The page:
Hamilton went from a can’t-miss, blue-chip prospect to a drug addict who was out of baseball for four years to a perennial All-Star, an inspiring story that captivated the nation and brought hope to addicts everywhere. But the demons of addiction remained a daily struggle for Hamilton, who had an accountability partner with him at all times during the season until he downsized the role in 2014.
“I’m a drug addict,” Hamilton told USA Today in an interview shortly after being reinstated in June 2006. “It’s not terminal, but there is no cure. It’s hell on earth. It’s a constant struggle. And it’s going to be like that for the rest of my life.”
Two years after being drafted first overall by the Rays out of a Raleigh, N.C., high school in 1999, Hamilton began to experiment with drugs and alcohol while rehabbing injuries from a traffic accident. That led to taking the 2003 season off, then being suspended from 2004-06 for multiple failed drug tests.
Eight months sober, Hamilton was reinstated in June 2006, then went unprotected in the Rule 5 Draft and ended up with the Reds, with whom he played his rookie season in 2007. He was dealt to the Rangers the following December, kicking off a five-year run during which he started in five straight All-Star Games, played in back-to-back World Series, hit a record 28 homers in the opening round of the 2008 Home Run Derby at Yankee Stadium and won the 2010 American League Most Valuable Player Award.
The Angels signed Hamilton to a five-year, $125 million contract in December 2011, but didn’t get much in the first two years.
Hamilton batted .250 with 21 homers and 79 RBIs in 2013 and finished an injury-plagued 2014 season with a .263 batting average and 10 home runs in 89 games. Hamilton missed 10 weeks recovering from thumb surgery early in 2014, then spent almost all of September rehabbing injuries along his right side — shoulder, traps, chest, ribcage — and went 0-for-13 in an AL Division Series sweep to the Royals.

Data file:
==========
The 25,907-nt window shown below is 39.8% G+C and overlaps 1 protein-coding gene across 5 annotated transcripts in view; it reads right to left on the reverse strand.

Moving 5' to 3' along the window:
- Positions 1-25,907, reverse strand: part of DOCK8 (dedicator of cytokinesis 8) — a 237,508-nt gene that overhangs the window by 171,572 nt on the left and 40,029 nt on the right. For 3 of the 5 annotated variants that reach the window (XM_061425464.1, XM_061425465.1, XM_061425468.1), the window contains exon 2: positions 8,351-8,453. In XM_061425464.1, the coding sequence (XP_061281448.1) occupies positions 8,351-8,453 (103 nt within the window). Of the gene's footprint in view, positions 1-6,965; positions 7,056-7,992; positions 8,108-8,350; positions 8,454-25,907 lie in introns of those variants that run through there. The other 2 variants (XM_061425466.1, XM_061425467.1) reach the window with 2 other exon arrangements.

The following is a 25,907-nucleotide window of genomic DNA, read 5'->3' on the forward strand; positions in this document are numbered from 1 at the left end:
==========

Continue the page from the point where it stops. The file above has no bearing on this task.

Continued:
Doctors were hopeful that extra offseason rest would counteract the need for invasive procedures, but Hamilton’s arthritic right shoulder bothered him again once he started swinging full force, prompting surgery to repair his right AC joint on Feb. 4.
The recovery timeline was initially six to eight weeks, with Hamilton not expected back until May. Anticipating a likely suspension, the Angels didn’t issue Hamilton a locker at their Spring Training complex and didn’t have one designated for him at Angel Stadium on Thursday night, either.
Longtime teammate C.J. Wilson has been in touch with Hamilton and said, “I feel like he’s doing everything he can to get ready to play baseball again.”
The left-handed-hitting Matt Joyce is now slated to be the everyday left fielder and the right-handed-hitting C.J. Cron will get the majority of at-bats at designated hitter, with right-handed-hitting outfielder Collin Cowgill occasionally spelling Joyce against tough lefties.
“I think we’re deep enough on the offensive side that we should be OK,” Angels manager Mike Scioscia said Thursday. “But you can’t plan on using what you don’t have. We’re going to take this one step at a time with Josh.”
The next step will be the toughest – the Angels must figure out how to fold Hamilton back in.